By the 18th century, corruption was bankrupting the VOC. Meanwhile their grip on the spice monopoly had been broken as smugglers began to establish nutmeg on other islands outside of VOC control, such as Zanzibar and Mauritius in the Indian Ocean.

Ironically, native Bandanese fruit pigeons (Ducula concinna) likely played a key role in distributing nutmeg as well. These birds eat the nutmeg fruits and naturally expel the seeds wherever they go, including other islands. Here, nutmeg could grow naturally without VOC "permission" and once again thrive. Imagine, an empire ruined by pigeon poop!

Lost in the corla triangle

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(Image credit: Jesse Lewis)

Shoals of damsel fish shimmer in the sunbeams that cut through the water, while deeper in the sea bigger things lurk. Lumbering Napolean wrasse migrate between the coral gardens while parrotfish audibly graze below. Shy reef sharks hover just beyond visibility at the reef edge and the odd sea turtle glides by like a ghost, disappearing into the blue depths.

The Spice Islands sit in the heart of what biologists call the Coral Triangle. Bounded by the Celebes Sea in the west to the shores of Papua New Guinea in the east and north to the Philippine Islands, the coral triangle is the marine equivalent of the Amazon Rainforest.

Within these warm, shallow waters a mind-boggling assortment of marine life thrives. The greatest diversity of iridescent corals, fish, mollusks and marine plants in the world are all found here, making this region a biodiversity hotspot. Though the Bandas may sit in the backwaters of history today, this may be a blessing in disguise. Remote and isolated from the world, a healthy and diverse ecosystem thrives both above and below the waves.

Life from the sea

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(Image credit: Jesse Lewis)

If you wake before dawn, you just might catch the last fishermen motoring out to the reefs. By late morning or afternoon if they are lucky they will be back selling their catch at the modest outdoor market in Banda Neira town: red snapper, rainbow-colored reef fish and even tuna from the deep ocean beyond.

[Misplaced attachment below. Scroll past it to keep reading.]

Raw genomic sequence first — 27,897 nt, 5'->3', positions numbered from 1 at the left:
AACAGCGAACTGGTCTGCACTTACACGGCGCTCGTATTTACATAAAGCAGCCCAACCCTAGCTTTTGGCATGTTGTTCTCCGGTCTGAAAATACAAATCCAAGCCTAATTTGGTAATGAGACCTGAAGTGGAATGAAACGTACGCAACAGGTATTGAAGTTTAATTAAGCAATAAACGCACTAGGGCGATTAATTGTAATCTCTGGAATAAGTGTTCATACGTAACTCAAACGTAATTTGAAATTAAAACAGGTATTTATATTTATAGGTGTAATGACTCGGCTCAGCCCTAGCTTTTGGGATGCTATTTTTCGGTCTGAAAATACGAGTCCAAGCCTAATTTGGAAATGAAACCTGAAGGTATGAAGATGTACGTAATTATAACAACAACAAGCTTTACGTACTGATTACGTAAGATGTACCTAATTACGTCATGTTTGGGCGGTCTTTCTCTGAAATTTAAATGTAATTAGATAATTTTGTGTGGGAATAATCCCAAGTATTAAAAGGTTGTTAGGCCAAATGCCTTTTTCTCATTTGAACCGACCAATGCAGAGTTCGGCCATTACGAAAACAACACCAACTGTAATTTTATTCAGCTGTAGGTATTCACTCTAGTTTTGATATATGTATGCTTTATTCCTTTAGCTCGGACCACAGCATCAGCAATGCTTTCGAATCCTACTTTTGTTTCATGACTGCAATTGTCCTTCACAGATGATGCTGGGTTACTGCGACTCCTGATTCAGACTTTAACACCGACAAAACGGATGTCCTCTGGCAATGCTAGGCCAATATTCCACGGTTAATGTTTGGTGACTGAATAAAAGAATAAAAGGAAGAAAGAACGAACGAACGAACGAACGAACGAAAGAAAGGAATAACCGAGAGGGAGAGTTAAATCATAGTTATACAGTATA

Surrounded by water, life in the Spice Islands today relies heavily on the sea. Though people still grow nutmeg as they always have, no longer does money grow on trees as it did during the heyday of the spice trade. Increasingly today villagers' food and income comes instead from the rich seas that envelop the Spice Islands.

The very richness of these seas threatens them, as multi-national fishing fleets increasingly set their eyes on this region. Insular, and self-contained, a delicate balance must be struck between the local ecology and economy on these islands. Some villagers see small-scale eco-tourism as an alternative and have begun to open their homes to a trickle of tourists willing to brave the long journeys and unreliable transport to snorkel the coral reefs and indulge in the forgotten history of these islands.

In the backwaters of history

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(Image credit: Jesse Lewis)

On my last day in the Spice Islands, I wandered through the ancient nutmeg groves to a trail running out to the beach. As the light faded, a chorus of frogs and insect sounds mingled with the lapping waves and fruit pigeons purred in deep baritone voices behind me in the forest. As I watched village fishermen paddle in from the reefs the sun sank into the sea in a lightshow of creamy orange and pink hues.

In the Spice Islands, crumbling Dutch forts, charming little villages under the shadow of steaming volcanoes and ancient nutmeg groves still exist almost frozen in time. Coral gardens shimmer below the waves and shaggy bougainvillea flowers blanket the village avenues.

Its wonders forgotten in the backwaters of history, the wealth of the Spice Islands remains alive today in vibrant village communities, lush forests groves and pristine reefs. Like an accidental Eden, nature thrives suspended like a time capsule in a sea of change.